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Globally assign custom control types



I’m new to mGear but have some experience in Python and Pymel. I have been experimenting a bit with mGear and it looks great!

I am wondering if there will be the possibility of globally setting the defaults shapes for controls based on their type. Taking arm_2jnt_01 as an example, I noticed the following pattern:

    self.fk1_ctl = self.addCtl(self.fk1_npo,
                               h=self.size * .1,
                               d=self.size * .1,

It looks like addCtl() method from shifter.component.Main ultimately calls a method in mgear.core.icon that creates a curve with parameters based on a string argument (in this case “cube”). Since “cube” is hard-coded into the arm_2jnt_01 code, the default shape for this type of control likely can’t be changed without doing some weird stuff like redefining the “cube” function to actually return a circle, or something similarly weird.

If such functionality were to be implemented, I believe a first step would be to define a global enum or dictionary mapping control “types” to shape arguments, like

    "FK": "cube",
    "IK_Eff": "circle",
    "IK_Pole": "flower",

Or instead of a global, such a mapping could be assigned on a per-object basis, similar to how control colors are currently handled.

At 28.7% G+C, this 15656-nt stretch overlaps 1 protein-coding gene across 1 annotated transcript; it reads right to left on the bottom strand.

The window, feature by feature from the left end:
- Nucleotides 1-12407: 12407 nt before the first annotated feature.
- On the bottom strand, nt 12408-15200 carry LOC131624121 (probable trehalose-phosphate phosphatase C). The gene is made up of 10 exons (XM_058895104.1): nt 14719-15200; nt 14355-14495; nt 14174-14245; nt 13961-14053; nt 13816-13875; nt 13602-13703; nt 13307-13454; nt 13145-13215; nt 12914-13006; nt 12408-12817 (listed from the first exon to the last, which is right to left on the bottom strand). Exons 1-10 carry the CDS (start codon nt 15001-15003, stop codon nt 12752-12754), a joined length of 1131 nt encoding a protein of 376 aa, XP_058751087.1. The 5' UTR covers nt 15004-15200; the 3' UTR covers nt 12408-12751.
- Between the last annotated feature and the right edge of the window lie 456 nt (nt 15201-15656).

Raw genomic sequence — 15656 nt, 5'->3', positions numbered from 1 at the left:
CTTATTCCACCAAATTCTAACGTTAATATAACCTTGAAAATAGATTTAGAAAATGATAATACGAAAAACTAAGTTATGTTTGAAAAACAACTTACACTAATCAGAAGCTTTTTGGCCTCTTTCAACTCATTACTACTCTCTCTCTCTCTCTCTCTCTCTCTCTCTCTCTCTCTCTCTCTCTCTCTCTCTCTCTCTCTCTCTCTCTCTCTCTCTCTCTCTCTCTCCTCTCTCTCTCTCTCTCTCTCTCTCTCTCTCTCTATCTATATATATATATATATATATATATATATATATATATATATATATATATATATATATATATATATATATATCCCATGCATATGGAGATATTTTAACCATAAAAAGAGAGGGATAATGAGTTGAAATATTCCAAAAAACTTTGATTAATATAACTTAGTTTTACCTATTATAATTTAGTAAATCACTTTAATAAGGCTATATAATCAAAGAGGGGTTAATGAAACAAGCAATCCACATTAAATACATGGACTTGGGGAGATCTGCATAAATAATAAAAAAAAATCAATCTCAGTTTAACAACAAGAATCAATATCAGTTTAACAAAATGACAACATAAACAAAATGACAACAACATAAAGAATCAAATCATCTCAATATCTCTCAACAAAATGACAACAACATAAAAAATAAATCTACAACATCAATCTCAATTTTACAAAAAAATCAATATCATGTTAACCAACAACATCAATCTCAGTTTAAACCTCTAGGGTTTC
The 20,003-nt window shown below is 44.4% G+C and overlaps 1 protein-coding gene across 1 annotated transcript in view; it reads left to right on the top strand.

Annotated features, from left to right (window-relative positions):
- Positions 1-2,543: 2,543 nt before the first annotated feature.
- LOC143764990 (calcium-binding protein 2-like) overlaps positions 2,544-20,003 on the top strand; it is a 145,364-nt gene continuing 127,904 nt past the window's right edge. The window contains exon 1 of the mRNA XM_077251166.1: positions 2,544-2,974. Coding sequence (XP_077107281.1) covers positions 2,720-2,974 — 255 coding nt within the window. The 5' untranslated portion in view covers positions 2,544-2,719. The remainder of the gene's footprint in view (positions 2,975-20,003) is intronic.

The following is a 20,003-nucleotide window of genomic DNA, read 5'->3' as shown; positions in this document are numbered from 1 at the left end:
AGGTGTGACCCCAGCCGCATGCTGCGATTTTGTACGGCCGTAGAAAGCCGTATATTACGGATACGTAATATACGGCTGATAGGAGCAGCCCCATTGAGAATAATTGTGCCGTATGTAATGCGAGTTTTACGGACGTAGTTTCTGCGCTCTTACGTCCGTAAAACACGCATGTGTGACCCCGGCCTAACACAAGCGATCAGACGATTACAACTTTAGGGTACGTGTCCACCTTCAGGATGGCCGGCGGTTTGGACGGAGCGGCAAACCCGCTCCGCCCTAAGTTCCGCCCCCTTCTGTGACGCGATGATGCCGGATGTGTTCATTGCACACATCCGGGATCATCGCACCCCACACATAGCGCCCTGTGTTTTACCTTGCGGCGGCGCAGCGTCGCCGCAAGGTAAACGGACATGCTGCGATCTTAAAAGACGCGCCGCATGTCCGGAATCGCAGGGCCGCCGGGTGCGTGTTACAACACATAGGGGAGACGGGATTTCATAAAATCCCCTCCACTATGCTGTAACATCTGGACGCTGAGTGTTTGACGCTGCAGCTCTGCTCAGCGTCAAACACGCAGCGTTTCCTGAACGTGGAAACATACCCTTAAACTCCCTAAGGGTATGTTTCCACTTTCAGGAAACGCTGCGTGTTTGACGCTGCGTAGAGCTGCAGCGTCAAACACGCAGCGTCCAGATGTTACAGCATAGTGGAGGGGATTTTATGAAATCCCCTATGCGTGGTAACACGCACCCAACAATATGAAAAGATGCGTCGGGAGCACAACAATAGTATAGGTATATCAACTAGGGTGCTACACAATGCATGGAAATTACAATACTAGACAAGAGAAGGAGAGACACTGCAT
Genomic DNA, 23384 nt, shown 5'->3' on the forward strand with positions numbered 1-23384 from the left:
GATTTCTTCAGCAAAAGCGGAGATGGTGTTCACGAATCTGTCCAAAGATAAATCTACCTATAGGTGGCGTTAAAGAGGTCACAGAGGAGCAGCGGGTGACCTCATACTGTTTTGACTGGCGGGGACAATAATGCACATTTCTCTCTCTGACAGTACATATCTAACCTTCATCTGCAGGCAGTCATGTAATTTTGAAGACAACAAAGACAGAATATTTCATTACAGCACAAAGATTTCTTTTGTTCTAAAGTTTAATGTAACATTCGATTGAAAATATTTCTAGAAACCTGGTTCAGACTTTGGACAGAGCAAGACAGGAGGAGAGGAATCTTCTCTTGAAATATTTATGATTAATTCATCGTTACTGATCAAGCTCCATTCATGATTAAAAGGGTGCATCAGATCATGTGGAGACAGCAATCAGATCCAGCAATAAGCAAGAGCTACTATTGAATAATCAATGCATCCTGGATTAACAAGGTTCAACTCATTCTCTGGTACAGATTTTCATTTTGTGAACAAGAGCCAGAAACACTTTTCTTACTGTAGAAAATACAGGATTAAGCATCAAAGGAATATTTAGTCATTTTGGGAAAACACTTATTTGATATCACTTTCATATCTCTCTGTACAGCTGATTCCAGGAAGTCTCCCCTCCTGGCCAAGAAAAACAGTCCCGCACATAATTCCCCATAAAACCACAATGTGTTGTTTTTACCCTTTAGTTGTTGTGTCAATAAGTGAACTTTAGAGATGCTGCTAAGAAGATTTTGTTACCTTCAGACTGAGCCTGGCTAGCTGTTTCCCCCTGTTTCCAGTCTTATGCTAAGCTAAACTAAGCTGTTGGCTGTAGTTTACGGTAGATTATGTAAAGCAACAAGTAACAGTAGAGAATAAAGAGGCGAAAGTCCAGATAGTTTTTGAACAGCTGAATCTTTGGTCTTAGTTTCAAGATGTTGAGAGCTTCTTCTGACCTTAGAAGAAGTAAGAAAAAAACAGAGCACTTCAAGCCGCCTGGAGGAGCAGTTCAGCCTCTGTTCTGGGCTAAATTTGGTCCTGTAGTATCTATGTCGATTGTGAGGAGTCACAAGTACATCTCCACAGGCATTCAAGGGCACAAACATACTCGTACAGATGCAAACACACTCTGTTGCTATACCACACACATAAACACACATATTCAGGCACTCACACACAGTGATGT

The addCtl() calls could then be modified to pass a dict value (e.g., CTL_SHAPES[“FK”]) instead of a literal string, while still preserving the ability to hardcode shapes for backwards-compatibility, if desired.

I guess this would require some kind of consensus on what the set of control types should be, though. Does this seem like something folks would be willing to implement? I’d be happy to help, with whatever time I can find.


Hi @Rynas Thanks for the feedback and idea. I think is a good one.
Let me some time to think about this and talk with other developers.



Cool, thanks.

On a related note, I poked around in a little bit and noticed some functions have pymel Matrix() objects set as defaults. Example:

def cube(parent=None,
         color=[0, 0, 0],
         m=datatypes.Matrix(),  # <-- Object

Usually this is kind of dangerous because what it means is that an instance is constructed once when the function is defined. Here is a simple example of a function that just adds 1 to the first matrix element every time it’s called:

import pymel.core as pm

def myMatFunc(mat=pm.dt.Matrix()):
    mat[0] += pm.dt.Array([1, 0, 0, 0])
    return mat

Executing this repeatedly without overriding the default means that it continues to refer to (and modify) the same Matrix:

# Result: Array([2.0, 0.0, 0.0, 0.0]) #
# Result: Array([3.0, 0.0, 0.0, 0.0]) #
# Result: Array([4.0, 0.0, 0.0, 0.0]) #

…which seems like probably not what’s desired? Or maybe I’m missing something about what’s intended for these functions?

[One could fix this by either not allowing a default, or by setting the default to None in the signature and assigning a new default object in the function body, like this:

def myMatFunc(mat=None):
    mat = mat or pm.dt.Matrix()
    mat[0] += pm.dt.Array([1, 0, 0, 0])
    return mat

…the ‘or’ works in this case because even a pm.dt.Matrix() with all zeroes evaluates to True.]